What to watch for in Bengals-Steelers on 'MNF'

Few things in the topsy-turvy realm of the NFL are predictable.

When it comes to the Steelers-Bengals rivalry, though, Pittsburgh supremacy has become a standard.

Not since Nov. 1, 2015 has one gone the way of Cincinnati, as Pittsburgh has won seven in a row (eight if you include the playoffs) and the Steelers have won 15 of the last 18 regular-season clashes.

However, these are not the Steelers of yesteryears and though the struggles are still there for the Bengals, they are very much a new-look team, as well.

As the Bengals (0-3) and Steelers (0-3) prepare to clash on Monday Night Football at 8:20 p.m. ET inside the confines of Heinz Field, perhaps it is hope that is on the line.

Odds are against both teams in their chances at prolonging their seasons into the playoffs, but Monday's loser can expect a litany of questions regarding plans for next season following all of its games going forward, while the victor can still cling to the hope of salvaging a season.

In a phrase usually reserved for the fight game, somebody's O must go on Monday night (fingers crossed there is no tie and both remain winless). The Steelers and Bengals are aiming for their first wins, a small change to their thus-far deflating storylines and a winless weight lifted from their shoulder pads.

Including two playoff meetings, this will be the 100th Bengals-Steelers showdown and, though it's a showdown of winless teams, it might well prove to be pivotal going forward in the future of two franchises that all of a sudden look very young and uncertain from the sidelines to the field.

Here are four things to watch for in Monday's battle for the season's first win:

Veteran, rookie coaches need win No. 1 just the same

On one sideline Zac Taylor is still searching for the first win of his NFL coaching career.

On the other, Mike Tomlin, in his thus-far unlucky 13th season at the Steelers helm, finds Pittsburgh off to its worst start since 2013, when the team went 0-4 at the onset.

While the hope for the Steelers was that with the distractions of Antonio Brown and Le'Veon Bell having departed, smoother sails would guide Pittsburgh back to success. Instead, Ben Roethlisberger sustained a season-ending injury in Week 2 and the offense has failed to find its footing. Could Tomlin be on the hot seat? Only time and results will tell, but proving that the Steelers are still superior to the Bengals as in seasons past seems rather pivotal after this dismal start.

In contrast, though the wins haven't come yet for Taylor, there seems to be a more positive outlook.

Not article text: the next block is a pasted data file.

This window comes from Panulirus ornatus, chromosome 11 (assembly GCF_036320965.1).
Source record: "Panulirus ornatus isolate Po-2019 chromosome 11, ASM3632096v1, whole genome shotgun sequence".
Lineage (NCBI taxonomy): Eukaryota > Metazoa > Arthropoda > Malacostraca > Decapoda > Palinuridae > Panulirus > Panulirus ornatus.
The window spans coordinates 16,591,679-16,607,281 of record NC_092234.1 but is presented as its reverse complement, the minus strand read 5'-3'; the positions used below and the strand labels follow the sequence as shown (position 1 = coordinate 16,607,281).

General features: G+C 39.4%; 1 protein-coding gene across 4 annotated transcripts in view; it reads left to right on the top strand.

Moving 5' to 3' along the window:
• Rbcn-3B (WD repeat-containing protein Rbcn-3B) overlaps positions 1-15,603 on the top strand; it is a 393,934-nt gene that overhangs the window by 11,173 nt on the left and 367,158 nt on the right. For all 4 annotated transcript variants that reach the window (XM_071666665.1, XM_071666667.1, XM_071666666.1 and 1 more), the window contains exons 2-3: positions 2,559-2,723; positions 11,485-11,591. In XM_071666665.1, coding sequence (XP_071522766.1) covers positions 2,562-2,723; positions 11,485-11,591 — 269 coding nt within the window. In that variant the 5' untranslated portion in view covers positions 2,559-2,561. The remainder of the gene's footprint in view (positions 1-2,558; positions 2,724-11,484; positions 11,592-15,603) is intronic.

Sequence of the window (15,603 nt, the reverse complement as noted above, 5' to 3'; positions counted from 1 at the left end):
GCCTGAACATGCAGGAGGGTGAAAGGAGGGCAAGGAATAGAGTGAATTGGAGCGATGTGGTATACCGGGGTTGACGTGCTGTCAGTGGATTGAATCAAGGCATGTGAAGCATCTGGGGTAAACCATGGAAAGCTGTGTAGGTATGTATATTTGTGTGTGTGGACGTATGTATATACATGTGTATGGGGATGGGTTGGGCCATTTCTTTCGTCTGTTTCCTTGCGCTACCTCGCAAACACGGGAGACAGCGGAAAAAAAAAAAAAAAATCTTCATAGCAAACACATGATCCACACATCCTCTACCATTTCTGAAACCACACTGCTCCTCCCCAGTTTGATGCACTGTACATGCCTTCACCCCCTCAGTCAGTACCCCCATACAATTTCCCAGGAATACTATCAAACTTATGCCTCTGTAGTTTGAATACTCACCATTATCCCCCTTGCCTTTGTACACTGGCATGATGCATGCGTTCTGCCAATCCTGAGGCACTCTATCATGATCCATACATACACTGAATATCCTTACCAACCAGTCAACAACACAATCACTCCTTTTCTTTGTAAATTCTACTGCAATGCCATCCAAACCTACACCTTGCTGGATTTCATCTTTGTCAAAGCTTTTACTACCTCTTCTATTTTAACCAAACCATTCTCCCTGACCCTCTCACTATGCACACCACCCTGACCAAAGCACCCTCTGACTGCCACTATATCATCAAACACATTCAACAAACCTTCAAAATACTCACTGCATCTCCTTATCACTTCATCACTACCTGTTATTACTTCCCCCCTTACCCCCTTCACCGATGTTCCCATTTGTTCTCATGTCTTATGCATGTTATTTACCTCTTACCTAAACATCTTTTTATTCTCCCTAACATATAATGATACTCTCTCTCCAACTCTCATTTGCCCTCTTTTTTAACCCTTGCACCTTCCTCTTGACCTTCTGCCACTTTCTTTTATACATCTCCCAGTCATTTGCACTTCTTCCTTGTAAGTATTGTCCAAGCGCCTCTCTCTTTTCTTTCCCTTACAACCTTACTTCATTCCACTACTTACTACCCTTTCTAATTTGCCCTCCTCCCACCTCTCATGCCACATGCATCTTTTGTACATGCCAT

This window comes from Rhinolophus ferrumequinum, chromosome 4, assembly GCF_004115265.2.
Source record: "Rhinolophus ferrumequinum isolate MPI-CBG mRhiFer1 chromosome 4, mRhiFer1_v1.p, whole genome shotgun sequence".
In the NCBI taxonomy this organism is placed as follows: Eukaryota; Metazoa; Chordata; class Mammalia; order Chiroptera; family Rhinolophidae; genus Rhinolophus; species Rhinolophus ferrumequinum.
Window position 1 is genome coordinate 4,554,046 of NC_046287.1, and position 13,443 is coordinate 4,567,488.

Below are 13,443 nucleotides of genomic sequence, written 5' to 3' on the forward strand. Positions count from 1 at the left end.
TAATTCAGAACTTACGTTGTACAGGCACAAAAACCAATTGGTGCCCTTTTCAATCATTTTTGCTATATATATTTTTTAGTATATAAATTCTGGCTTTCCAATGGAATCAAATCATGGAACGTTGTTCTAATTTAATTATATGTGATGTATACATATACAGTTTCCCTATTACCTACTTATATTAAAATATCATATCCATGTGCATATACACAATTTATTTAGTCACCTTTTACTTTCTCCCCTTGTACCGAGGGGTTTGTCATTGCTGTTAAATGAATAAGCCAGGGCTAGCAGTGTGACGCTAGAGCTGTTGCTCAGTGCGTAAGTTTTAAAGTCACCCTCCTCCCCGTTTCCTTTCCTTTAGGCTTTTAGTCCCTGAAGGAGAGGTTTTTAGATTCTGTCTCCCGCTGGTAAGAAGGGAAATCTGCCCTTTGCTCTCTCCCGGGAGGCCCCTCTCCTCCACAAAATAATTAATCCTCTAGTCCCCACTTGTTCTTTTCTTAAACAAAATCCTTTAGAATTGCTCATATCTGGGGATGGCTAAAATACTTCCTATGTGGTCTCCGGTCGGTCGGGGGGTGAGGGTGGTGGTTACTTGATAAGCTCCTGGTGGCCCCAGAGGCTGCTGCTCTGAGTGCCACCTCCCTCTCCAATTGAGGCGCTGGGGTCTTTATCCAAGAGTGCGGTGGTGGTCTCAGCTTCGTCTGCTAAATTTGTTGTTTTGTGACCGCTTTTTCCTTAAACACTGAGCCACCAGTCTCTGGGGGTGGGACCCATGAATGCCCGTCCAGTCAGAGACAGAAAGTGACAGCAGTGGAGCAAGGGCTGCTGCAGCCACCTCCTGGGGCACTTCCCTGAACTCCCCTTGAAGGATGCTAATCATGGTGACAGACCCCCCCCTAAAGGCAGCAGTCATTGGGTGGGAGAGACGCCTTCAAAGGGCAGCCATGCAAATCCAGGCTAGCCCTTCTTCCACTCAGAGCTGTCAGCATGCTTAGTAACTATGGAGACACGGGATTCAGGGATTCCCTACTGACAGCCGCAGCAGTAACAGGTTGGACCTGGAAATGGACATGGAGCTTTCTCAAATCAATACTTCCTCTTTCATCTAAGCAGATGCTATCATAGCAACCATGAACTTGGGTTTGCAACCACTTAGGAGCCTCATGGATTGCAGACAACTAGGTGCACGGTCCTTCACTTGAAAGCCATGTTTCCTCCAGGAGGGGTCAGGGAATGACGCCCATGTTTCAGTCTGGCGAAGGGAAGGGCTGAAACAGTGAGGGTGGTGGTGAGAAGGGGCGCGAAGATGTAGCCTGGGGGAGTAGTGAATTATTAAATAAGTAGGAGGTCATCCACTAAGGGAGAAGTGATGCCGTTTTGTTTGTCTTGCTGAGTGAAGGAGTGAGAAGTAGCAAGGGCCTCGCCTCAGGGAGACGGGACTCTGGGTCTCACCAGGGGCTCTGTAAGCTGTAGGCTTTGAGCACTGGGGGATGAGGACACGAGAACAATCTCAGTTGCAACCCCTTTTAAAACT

The Steelers and Bengals have each lost twice by four points or fewer and each lost once in a blowout. For the Bengals, one can surmise there is a feeling and outlook that they were oh-so close. Whereas with the Steelers, those close losses, particularly last week's against the 49ers, are seen as frustrating defeats in which they found a way to lose.

Either way, Monday's outcome is likely to play a heavy factor in the fortune and promise and Tomlin and Taylor going forward (or going backward).

Can the Bengals win with Andy Dalton doing it by himself?

Approaching Week 4, only Patrick Mahomes (1,195) had thrown for more yards than Andy Dalton (979).

However, unlike Mahomes and just like fellow top-five passers Case Keenum and Matt Ryan, Dalton is quarterbacking a struggling squad.

Much of the reason behind the struggles is that it's all been on Dalton with a rushing attack that's ranked dead last in the league, having gained a meager 125 yards in three games.

Being without the injured A.J. Green has not helped, but receivers Tyler Boyd and John Ross have each done well.

Dalton, who's tossed five touchdowns so far, has done his part, but if a first win is to come to fruition for the Bengals, running backs Joe Mixon and Giovani Bernard need to be bigger contributors.

Will Mason Rudolph drop back and let it fly?

With Roethlisberger out until 2020, the offense is Mason Rudolph's in the interim.

It's a safe wager that no matter the slips or falls, the Steelers are sticking with Rudolph and the plan going forward is to let Rudolph air it out a bit more.

With just two completions thrown for more than one yard beyond the line of scrimmage, Rudolph threw a conservative game and then some in his starting debut against the Niners, completing 51.9 percent of his passes for 174 yards and a pair of scores.

It's also imperative for more than just Juju Smith-Schuster to get involved in the receiving game, as he's leading the team with 14 catches for 243 yards and no other Steeler has greater than 95 yards receiving.

Rudolph, the first Steelers QB other than Roethlisberger to start against the Bengals since Tommy Maddox in 2003, and the rest of the offense will also need more from James Conner, whose numbers across the board are down from last season as he's averaging just 32 yards per game on the ground and 2.9 yards per carry.

The Steelers' offense needs to get better. In a hurry. And ready or not, Rudolph must guide them tonight.

Can the Steelers' defense play to its potential?

On paper, the Steelers' young, first-round core on defense should be a delight to watch and a handful for offenses to deal with.

Instead, Pittsburgh's defense has been dreadful with an NFL-worst 442.0 yards per game allowed and 28.3 points given up on average (third-worst).

T.J. Watt, Terrell Edmunds, Devin Bush and Minkah Fitzpatrick are all first-round selections drafted over the last three seasons. Fitzpatrick, after he was traded for from the Dolphins, had an interception and a forced fumble in his Steelers debut in Week 3, while Bush had 11 tackles and two fumble recoveries. Edmunds had 10 tackles and Watt had seven. The talent's there. The potential's there. But it's past due for this first-round group to come together as a unit and produce first-round results.

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